Later we discovered some of the newly planted saplings ripped out of the ground and laying on top of the soil (photo at left). When I picked up the uprooted tree, I discovered that the very top seedling had been chomped and broken. It seems that our well-tended nursery trees proved to be an irresistible snack for browsing deer. When a deer chomped down on the shoot tip and pulled up to take a bite, the entire tree was lifted out of the loose dirt. Next time I plant seedlings in the fall, every tree will be protected by a welded wire tree cage (photo below).
|Welded wire tree cage|
In a previous post, I showed you the plastic trunk guards we have been using to prevent buck rub. This past August, we installed these guards on some young trees that were about 5 feet tall. The stems of these trees are roughly 1 to 1 ¼ inches in diameter—the perfect size for bucks to rub. We’ve had good success with these tree guards in the past so once installed around our trees, I thought our deer problems were over.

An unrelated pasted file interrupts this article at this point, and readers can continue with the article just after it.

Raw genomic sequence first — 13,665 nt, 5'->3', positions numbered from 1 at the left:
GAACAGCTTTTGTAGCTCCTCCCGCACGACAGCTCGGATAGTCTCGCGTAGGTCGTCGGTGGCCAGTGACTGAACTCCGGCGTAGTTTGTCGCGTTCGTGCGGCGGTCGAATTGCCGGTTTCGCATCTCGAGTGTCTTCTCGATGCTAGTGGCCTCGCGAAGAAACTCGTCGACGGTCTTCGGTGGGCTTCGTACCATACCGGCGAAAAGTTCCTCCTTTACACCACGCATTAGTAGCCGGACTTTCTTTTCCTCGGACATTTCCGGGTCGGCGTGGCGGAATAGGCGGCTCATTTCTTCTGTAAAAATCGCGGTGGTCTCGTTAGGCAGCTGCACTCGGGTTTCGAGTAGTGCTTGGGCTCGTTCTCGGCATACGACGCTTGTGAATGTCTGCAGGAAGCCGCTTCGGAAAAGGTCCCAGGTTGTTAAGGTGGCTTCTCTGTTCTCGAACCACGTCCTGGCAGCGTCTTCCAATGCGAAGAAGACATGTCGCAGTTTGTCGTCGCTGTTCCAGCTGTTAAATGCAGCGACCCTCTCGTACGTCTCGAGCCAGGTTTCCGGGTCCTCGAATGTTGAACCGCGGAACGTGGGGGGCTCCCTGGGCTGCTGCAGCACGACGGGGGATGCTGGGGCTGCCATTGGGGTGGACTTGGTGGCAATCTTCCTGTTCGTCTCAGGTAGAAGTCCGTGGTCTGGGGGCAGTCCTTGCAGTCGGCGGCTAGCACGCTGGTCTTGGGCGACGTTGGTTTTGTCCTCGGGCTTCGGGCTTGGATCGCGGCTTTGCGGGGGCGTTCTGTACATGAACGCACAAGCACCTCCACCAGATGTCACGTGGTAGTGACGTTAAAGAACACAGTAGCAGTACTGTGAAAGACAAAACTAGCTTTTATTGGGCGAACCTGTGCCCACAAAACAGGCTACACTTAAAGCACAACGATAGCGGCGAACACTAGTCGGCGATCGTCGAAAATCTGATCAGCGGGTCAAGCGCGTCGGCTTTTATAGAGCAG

Today, I was out inspecting the grove and discovered the deer had removed several guards and then proceeded to rub the bark off the young trees (photo at left). How did that happen? If you look at the tree in the photo, you’ll note that the tree is just a single stem without and side branches. Most likely, a buck removed the cage right over the top of the tree while trying to rub the trunk. So here’s another lesson learned from the school of hard knocks. I need to use a welded wire tree cage around trees that are not yet large enough to produce the strong side shoots needed to keep deer from removing the plastic tree guard.
In our orchard, deer are an increasing problem. Based on this year’s deer damage, I have decided on taking the following steps.
> Install a welded wire tree cage as soon as a seedling tree is planted.
> Switch to a 3 foot plastic trunk guard once the seedling has enough clear trunk to hold the guard and enough stout side branches keep the guard in place.
|Plastic trunk guard|